Wednesday, August 15, 2012

Smash Up

Smash Up
Designed by Paul Peterson

What do Pirates, Aliens, Robots, Tricksters, Ninjas, Dinosaurs, Wizards, and Zombies have in common? They are all used in this simplistic battle for power in the card game "Smash Up." A big SHOUT OUT to AEG for making this review possible by sending an advanced copy of the game. Smash Up was scheduled for an August release, but since then the game has been pushed back to a September release, so keep your eyes open. To me Smash Up feels like a simpler version of Killer Bunnies with a pleasant added variety to the type of cards. The game is very easy to learn and play and the games go by really quickly (so you can play again with a different mash up of types). The game is made for 2 to 4 players and with all the different species or types, the game has tremendous replay value.

The game includes 8 different categories with 20 cards in each. Players choose 2 different categories and shuffle them together creating their playing deck for the game. This can be done by taking turns choosing a type or another fun way I think is to actually take a card from each category and shuffle them up dealing out 2 cards to each player randomizing each players deck. Either way, each different combination will have its pros and cons and your strategy will have to adapt.

After the decks have been shuffled, different base cards are dealt out onto the table and the mayhem begins. Each player can play 1 minion (these are cards with characters of power and usually have some special ability associated with them) to a base and/or 1 action card (these allow to enhance your own minions or hurt others etc.). You then "score" any base on which the sum of all the minions' power (yours along with other players' minions) is equal to or greater than what is on the base. Players then score victory points according to their power ranking compared to the others. A new base is then drawn and placed. The player then draws 2 cards (discard down to 10 at the end of your turn). Simple as that! The game ends when someone scores at least 15 victory points and the winner is the one player with the most.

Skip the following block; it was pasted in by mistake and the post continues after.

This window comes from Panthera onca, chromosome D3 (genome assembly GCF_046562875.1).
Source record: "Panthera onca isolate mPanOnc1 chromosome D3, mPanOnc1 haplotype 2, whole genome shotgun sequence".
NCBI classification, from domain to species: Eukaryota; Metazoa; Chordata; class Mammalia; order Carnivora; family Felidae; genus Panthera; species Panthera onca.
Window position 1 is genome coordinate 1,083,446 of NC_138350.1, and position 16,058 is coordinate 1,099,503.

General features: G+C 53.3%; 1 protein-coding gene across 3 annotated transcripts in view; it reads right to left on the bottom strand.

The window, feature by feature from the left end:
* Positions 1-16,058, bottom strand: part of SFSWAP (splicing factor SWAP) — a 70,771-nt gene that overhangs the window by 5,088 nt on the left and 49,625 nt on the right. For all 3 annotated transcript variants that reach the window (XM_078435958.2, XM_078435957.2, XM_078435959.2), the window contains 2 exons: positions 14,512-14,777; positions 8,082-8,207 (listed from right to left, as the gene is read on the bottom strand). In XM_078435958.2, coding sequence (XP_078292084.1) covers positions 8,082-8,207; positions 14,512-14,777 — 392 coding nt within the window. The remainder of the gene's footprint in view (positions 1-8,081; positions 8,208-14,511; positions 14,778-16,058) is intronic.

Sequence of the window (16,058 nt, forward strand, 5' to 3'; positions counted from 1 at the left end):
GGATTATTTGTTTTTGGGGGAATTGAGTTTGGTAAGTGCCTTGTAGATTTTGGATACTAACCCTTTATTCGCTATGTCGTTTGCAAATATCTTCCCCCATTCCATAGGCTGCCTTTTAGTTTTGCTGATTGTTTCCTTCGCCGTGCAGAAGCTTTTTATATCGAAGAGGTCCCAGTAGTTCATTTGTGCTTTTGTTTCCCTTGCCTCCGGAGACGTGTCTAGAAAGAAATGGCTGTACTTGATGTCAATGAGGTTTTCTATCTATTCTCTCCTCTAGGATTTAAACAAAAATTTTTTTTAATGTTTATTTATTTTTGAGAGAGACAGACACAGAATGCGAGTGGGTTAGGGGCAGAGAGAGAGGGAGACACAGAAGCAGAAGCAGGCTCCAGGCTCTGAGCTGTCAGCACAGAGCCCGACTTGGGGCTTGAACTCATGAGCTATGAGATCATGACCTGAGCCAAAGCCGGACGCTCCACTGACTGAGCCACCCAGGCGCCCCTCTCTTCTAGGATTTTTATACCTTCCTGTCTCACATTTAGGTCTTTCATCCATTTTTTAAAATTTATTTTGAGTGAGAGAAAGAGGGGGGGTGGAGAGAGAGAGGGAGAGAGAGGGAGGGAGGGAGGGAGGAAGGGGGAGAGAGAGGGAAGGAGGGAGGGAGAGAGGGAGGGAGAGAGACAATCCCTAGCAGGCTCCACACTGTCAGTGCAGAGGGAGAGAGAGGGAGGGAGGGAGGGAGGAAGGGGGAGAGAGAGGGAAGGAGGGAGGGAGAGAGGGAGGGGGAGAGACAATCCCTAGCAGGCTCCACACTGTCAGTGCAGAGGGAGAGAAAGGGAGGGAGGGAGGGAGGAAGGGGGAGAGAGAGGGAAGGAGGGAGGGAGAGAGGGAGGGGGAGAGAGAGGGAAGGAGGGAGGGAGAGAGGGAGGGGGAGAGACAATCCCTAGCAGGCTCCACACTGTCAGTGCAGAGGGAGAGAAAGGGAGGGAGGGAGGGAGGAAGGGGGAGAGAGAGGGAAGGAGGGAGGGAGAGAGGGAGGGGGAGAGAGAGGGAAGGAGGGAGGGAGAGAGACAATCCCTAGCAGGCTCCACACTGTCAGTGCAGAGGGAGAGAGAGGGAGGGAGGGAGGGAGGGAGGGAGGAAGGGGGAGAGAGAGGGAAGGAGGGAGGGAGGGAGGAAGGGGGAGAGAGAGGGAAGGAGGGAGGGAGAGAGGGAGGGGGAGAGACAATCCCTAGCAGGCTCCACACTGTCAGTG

I really like the simple play to the game. You can introduce the game to 3 entirely new people and have the game going in 5 minutes. The game of course has a bit of luck on the draw of cards and you are greatly affected by the other players constantly. The different types of cards and combos make the theme crazy and fun. My only negative feedback on the game is that the game requires a pen/pencil and some paper to keep track of score. I would have loved some simple method included in the game to keep track of the victory points. All in all, a great little card game. Who would have imagined ninjas teaming up with dinosaurs or pirates combining with aliens or zombies and robots (now that's a scary thought)...and that is How Lou Sees It.

1 comment:

  1. To clarify a bit concerning my comparison to Killer Bunnies:

    Smash Up consists of a lot less card types (i.e. Killer Bunnies you have the Bunnies, the money cards, the weapon cards, the special cards, the very special cards, and the carrot cards etc.) and it doesn't have any additional components either (i.e. Killer Bunnies with the water and cabbage, the market, and the dice). Smash Up is straight up cards with simply 3 types: Minion, Action, and Base. In this way, Smash Up is a "simpler version" as described prior.

    Even though the game Smash Up indeed feels like a "bidding game," it also shares the "take-that" feel of Killer Bunnies. The Minions have different abilities such as to remove an opponents Minion when played or move them to a different base. The action cards can remove/destroy opponent Minions or weaken them.

    One further comparison between the two is the actual rules (ease of play) and game time. Killer Bunnies will take a while to explain all of the rules, and there are so many cards and things going on that it is a little overwhelming to a beginner player in my opinion. Rules have to be checked on certain cards etc. Smash Up provides very simple rules that are very easy to understand for someone just being introduced to the game. You won't have to check back in the rule book for different cards. Quick set up and play. As far as game time goes, I appreciate Smash Up and its use of points to determine the game end. Some games can end up a bit shorter or longer, but it is generally pretty quick and won't drag on. Killer Bunnies on the other hand can drag out for a long time. Don't get me wrong, Killer Bunnies is a great game and it is pretty hilarious, but the huge variation in length is not my favorite.

    I apologize, because I do realize now that the statement taken just as written is probably not a really good explanation or comparison. I hope that this has helped clarify my meaning a bit. I will try and be more descriptive in my future reviews.